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Theatre Nohgaku

An Introduction to Japanese Noh Theater


Friday, September 30, 2022

7 pm (Doors open at 6:30)

Schoolcraft High School, 551 E. Lyons Street, Schoolcraft, MI

Tickets $10

Available at the door or BUY NOW

Theatre Nohgaku is an international performance ensemble whose members share a passion for Noh and a conviction that it has profound power for audiences today. They perform traditional and contemporary work that reaches across boundaries of culture and language to tell stories that reflect our shared humanity. To learn more about their company, visit their website


David Crandall is a composer, playwright, and performer who studied noh chant and dance with noh master Hajime Sano and has worked professionally at the Hosho Noh Theatre in Tokyo. He is a founding member of Theatre Nohgaku.

Matthew Dubroff is an Associate Professor of Theatre at Hampden-Sydney College in Virginia. Since 1990 has studied Kita-style noh as well as nohkan flute, ôtsuzumi, kotsuzumi, and taiko. He is an actor, director, producer, a founding member of Theatre Nohgaku, and a teacher of Tai Ji and Alexander Technique.

Gary Mathews has taught at Berkeley, San Francisco State, North Carolina School of the Arts, and North Carolina State. Also a student of classical ballet, he began his study of Kita-style noh with Richard Emmert in 2000 and is a founding member of Theatre Nohgaku.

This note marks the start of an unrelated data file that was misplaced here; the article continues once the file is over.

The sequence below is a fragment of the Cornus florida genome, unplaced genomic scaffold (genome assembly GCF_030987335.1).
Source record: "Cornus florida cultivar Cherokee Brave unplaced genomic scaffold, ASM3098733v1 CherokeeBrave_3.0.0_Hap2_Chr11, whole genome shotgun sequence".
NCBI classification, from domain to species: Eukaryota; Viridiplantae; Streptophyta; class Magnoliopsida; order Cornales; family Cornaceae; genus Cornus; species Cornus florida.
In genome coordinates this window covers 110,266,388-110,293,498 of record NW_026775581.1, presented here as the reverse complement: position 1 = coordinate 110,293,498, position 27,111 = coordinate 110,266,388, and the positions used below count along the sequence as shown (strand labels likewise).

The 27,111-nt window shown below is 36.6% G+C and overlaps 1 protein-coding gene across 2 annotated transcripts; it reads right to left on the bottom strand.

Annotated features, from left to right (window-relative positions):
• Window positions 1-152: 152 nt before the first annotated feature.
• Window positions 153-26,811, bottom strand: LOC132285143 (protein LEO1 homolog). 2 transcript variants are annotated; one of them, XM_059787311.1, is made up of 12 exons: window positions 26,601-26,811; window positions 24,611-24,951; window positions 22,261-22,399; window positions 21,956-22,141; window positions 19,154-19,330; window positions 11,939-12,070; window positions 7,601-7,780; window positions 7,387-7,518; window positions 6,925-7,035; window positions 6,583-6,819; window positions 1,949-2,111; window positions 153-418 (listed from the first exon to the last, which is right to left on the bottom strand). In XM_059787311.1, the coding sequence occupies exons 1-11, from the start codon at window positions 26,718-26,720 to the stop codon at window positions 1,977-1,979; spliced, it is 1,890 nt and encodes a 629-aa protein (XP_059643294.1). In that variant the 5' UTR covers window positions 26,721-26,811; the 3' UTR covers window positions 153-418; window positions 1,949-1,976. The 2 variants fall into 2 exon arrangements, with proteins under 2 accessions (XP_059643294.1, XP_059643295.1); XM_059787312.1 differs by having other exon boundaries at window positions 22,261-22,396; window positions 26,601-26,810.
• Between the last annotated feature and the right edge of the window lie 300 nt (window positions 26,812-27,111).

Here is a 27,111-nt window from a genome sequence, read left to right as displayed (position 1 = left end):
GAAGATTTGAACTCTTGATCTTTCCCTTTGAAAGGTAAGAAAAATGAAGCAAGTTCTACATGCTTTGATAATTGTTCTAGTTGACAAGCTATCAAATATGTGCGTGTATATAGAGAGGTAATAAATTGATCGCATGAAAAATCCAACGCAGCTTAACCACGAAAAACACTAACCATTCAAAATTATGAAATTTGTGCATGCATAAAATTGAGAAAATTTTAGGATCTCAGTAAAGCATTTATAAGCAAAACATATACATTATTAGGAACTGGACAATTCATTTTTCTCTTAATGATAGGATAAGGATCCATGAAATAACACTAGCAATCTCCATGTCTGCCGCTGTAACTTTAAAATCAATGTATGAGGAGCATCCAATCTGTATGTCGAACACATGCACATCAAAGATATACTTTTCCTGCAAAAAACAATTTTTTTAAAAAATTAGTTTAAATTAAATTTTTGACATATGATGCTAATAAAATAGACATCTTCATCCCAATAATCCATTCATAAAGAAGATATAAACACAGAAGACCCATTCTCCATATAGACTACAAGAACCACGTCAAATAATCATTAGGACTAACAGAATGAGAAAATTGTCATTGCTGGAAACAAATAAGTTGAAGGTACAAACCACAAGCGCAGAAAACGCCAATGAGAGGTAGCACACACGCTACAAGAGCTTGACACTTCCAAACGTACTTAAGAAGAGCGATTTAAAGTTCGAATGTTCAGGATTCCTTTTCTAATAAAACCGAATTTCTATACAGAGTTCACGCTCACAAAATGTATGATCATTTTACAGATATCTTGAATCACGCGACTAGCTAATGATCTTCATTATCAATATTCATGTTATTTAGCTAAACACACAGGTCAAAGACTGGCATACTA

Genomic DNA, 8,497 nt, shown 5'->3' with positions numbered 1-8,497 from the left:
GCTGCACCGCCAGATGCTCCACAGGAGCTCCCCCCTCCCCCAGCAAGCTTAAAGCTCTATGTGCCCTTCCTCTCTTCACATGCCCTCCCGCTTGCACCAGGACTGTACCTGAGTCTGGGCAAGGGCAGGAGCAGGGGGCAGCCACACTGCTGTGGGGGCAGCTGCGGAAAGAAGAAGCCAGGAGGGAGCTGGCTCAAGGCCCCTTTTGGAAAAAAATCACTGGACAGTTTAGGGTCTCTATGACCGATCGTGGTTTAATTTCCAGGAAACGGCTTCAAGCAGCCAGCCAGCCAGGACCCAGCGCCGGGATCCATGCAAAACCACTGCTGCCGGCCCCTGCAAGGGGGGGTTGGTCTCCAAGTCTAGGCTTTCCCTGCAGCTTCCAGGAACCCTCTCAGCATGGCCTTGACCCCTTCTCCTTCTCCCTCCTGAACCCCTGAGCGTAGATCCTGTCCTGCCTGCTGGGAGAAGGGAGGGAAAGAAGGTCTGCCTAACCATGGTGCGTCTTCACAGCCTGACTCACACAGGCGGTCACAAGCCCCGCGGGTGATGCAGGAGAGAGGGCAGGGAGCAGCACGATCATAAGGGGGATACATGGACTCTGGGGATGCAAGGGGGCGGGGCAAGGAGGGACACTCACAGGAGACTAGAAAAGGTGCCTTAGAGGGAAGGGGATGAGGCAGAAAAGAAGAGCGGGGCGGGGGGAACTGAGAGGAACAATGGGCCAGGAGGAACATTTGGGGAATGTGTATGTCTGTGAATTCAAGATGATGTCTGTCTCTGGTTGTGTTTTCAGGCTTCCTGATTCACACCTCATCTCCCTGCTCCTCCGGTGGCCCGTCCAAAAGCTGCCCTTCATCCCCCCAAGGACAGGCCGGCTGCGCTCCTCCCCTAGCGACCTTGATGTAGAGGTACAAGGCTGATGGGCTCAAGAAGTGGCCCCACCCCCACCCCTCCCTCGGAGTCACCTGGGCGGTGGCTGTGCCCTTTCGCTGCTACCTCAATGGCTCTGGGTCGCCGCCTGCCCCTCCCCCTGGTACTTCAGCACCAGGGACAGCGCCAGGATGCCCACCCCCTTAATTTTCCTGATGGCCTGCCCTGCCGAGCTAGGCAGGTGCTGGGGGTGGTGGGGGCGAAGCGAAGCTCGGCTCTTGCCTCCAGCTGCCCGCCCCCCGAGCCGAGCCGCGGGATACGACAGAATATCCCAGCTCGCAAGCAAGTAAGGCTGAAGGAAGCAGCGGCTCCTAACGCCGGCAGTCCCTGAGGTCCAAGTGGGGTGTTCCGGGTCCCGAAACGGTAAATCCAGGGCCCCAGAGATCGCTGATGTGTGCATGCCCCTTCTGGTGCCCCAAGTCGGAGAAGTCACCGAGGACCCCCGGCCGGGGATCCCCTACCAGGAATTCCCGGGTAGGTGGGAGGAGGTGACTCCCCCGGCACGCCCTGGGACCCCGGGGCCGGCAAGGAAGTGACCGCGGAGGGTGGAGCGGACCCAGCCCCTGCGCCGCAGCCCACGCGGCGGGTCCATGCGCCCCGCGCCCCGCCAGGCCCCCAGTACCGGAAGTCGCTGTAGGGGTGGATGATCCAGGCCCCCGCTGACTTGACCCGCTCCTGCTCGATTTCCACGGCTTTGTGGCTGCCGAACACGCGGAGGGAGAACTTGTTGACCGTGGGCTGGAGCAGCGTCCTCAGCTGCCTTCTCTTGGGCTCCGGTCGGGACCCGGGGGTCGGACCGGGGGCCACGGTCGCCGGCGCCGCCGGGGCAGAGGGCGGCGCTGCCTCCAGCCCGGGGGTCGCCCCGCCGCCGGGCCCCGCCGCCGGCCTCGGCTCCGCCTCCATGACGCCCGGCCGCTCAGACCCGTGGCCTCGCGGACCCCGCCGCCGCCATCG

Jubilith Moore is a performer, director, writer, teaching artist, and producer who has studied noh and kyogen extensively with master teachers. She was Artistic Director of Theatre of Yugen from 2001-14 and is a founding member of Theatre Nohgaku.


Our program will feature five shorter performances that will be prefaced by instruction from the company. Following the presentations, we invite you to join us for a reception where you can meet the performers and see the costumes, masks, and instruments up close.

1. Dance from the Noh Kantan

A young man name Rosei, who has left his home to seek enlightenment, stops at an inn where the innkeeper invites him to sleep on the miraculous Pillow of Kantan. In his ensuing dream, the young man is appointed the emperor of China and lives a life of unrivaled splendor

2. Otoko-mai Instrumental Dance featuring nohkan flute, kotsuzumi shoulder drum, and Ōtsuzumi hip drum

Instrumental dances are an important component of many noh. The otoko-mai (literally, “man dance”), with its upbeat tempo, is usually performed in plays belonging to the Warrior category.

3. Excerpt from the Noh Sumidagawa (Sumida River)

One of the most poignant pieces in the noh repertory, Sumida River depicts the grief of a widowed woman driven mad when her son is stolen by slave traders.

4. Tama no Dan (Jewel Section) from the Noh Ama (The Diver)

The ghost of a rustic diver recounts the agreement she made with her lover, a court noble, to retrieve a jewel that was stolen by the Dragon King and locked away in a tower under the sea. In exchange for the jewel, the noble agrees to confer an aristocratic title on their son despite his common heritage.

5. Celebratory Excerpt from the Noh Takasago (Takasago)

This brief excerpt is often chanted at celebrations such as weddings or as a concluding coda for auspicious performances.

Text: (Translated by David Crandall)

The Dance of a Thousand Autumns

     comforts the people

The Dance of Ten Thousand Years

     extends our lives

Wind rustling through paired pines

     raises voices of joy

Yes, rustling voices bring us joy!